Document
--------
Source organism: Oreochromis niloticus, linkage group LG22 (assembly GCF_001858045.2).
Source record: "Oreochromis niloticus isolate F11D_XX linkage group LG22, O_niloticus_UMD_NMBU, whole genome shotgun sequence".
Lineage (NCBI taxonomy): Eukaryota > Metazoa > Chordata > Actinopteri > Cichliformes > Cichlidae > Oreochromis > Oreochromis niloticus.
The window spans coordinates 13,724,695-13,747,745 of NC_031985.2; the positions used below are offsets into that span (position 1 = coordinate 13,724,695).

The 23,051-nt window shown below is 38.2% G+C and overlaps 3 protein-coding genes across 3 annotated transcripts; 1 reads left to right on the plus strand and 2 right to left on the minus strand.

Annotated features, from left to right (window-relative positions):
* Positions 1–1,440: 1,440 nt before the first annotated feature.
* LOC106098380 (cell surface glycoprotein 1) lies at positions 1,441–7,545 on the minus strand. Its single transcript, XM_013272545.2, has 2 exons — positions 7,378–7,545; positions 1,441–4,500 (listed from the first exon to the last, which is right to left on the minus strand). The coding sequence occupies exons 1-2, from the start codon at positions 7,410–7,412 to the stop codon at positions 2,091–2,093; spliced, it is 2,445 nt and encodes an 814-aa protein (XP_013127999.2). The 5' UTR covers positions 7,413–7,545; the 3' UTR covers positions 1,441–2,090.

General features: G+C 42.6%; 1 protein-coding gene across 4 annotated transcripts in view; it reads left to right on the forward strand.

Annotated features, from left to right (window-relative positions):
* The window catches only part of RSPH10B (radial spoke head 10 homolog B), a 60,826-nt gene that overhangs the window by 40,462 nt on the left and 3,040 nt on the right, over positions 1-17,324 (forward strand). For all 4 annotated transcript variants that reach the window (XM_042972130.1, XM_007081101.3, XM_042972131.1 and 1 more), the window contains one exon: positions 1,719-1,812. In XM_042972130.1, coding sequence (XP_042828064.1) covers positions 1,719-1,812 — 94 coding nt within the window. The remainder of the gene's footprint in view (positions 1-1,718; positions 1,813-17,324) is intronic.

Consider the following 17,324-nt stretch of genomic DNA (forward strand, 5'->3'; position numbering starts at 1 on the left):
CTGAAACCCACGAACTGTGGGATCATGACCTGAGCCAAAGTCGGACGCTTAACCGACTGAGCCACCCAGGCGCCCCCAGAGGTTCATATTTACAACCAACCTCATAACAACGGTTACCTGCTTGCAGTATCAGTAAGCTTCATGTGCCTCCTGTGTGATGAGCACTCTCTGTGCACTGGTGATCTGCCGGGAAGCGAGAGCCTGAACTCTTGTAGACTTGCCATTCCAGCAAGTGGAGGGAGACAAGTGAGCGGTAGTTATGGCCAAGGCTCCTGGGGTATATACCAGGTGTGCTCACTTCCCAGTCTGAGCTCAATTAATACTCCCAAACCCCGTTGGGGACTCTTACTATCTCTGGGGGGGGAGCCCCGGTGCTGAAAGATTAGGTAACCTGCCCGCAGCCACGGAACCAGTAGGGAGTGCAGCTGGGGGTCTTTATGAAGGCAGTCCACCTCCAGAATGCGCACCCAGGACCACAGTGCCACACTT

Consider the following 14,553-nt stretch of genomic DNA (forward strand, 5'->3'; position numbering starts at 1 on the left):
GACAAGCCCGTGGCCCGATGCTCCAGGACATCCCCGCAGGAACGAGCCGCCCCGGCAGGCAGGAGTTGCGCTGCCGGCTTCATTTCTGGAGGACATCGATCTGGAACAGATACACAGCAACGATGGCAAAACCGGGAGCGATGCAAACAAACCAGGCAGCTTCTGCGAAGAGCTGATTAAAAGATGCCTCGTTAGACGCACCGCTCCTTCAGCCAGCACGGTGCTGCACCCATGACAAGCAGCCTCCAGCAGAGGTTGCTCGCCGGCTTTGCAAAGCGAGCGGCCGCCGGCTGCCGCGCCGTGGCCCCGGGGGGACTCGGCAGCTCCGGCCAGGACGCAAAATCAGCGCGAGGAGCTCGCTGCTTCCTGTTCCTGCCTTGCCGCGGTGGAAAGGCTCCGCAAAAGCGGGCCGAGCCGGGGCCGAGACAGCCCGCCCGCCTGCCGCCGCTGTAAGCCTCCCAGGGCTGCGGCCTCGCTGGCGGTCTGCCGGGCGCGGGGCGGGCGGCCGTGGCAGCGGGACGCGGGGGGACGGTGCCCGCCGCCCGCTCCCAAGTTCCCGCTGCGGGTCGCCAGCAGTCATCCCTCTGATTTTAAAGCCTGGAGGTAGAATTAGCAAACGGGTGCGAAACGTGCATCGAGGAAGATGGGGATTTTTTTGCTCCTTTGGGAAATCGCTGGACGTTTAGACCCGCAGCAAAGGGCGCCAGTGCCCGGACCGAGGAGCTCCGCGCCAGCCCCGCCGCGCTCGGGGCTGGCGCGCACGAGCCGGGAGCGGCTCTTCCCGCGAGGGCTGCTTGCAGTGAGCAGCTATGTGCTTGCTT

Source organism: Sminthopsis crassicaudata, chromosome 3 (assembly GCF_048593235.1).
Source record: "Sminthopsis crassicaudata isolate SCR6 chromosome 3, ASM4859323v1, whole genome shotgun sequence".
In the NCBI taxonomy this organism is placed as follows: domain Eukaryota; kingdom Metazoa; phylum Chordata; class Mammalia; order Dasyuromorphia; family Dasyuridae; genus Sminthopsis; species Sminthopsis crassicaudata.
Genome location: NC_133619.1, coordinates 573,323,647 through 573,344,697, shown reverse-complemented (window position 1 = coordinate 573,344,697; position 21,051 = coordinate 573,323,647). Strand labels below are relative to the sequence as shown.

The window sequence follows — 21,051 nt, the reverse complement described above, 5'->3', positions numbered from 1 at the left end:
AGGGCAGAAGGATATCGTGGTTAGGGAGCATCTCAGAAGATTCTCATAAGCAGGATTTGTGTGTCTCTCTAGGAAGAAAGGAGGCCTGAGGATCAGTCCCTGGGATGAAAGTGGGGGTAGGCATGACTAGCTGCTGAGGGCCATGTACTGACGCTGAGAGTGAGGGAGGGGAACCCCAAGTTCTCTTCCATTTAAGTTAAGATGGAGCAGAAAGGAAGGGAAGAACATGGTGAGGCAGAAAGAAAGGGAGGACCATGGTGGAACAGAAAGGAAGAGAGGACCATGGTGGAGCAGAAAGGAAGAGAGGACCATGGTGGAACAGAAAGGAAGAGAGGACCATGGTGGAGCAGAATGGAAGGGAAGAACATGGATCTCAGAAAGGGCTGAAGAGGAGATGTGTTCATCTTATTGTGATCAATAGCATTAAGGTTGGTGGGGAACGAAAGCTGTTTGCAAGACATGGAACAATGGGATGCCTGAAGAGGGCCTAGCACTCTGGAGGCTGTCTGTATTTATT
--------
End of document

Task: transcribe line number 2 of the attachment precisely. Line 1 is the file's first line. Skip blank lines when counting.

Source record: "Oreochromis niloticus isolate F11D_XX linkage group LG22, O_niloticus_UMD_NMBU, whole genome shotgun sequence".